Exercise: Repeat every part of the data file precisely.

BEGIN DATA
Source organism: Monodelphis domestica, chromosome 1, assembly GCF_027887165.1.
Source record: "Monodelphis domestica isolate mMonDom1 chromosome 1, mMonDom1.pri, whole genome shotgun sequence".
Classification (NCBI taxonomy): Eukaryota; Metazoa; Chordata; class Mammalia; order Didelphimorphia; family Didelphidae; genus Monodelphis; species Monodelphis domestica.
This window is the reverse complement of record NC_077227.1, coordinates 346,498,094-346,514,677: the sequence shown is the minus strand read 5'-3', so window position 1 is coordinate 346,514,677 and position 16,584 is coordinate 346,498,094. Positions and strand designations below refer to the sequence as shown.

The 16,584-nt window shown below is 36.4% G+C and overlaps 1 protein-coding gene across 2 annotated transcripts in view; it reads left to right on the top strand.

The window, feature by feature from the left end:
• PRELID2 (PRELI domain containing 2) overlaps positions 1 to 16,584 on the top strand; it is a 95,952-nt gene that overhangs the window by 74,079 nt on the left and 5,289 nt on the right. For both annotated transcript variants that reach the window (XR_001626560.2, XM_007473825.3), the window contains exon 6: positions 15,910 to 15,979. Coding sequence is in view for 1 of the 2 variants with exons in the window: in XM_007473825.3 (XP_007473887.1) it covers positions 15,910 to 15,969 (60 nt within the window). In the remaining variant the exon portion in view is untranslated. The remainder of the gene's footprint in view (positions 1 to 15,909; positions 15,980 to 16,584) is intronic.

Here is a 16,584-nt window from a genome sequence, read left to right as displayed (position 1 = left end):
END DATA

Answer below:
Source organism: Monodelphis domestica, chromosome 1, assembly GCF_027887165.1.
Source record: "Monodelphis domestica isolate mMonDom1 chromosome 1, mMonDom1.pri, whole genome shotgun sequence".
Classification (NCBI taxonomy): Eukaryota; Metazoa; Chordata; class Mammalia; order Didelphimorphia; family Didelphidae; genus Monodelphis; species Monodelphis domestica.
This window is the reverse complement of record NC_077227.1, coordinates 346,498,094-346,514,677: the sequence shown is the minus strand read 5'-3', so window position 1 is coordinate 346,514,677 and position 16,584 is coordinate 346,498,094. Positions and strand designations below refer to the sequence as shown.

The 16,584-nt window shown below is 36.4% G+C and overlaps 1 protein-coding gene across 2 annotated transcripts in view; it reads left to right on the top strand.

The window, feature by feature from the left end:
• PRELID2 (PRELI domain containing 2) overlaps positions 1 to 16,584 on the top strand; it is a 95,952-nt gene that overhangs the window by 74,079 nt on the left and 5,289 nt on the right. For both annotated transcript variants that reach the window (XR_001626560.2, XM_007473825.3), the window contains exon 6: positions 15,910 to 15,979. Coding sequence is in view for 1 of the 2 variants with exons in the window: in XM_007473825.3 (XP_007473887.1) it covers positions 15,910 to 15,969 (60 nt within the window). In the remaining variant the exon portion in view is untranslated. The remainder of the gene's footprint in view (positions 1 to 15,909; positions 15,980 to 16,584) is intronic.

Here is a 16,584-nt window from a genome sequence, read left to right as displayed (position 1 = left end):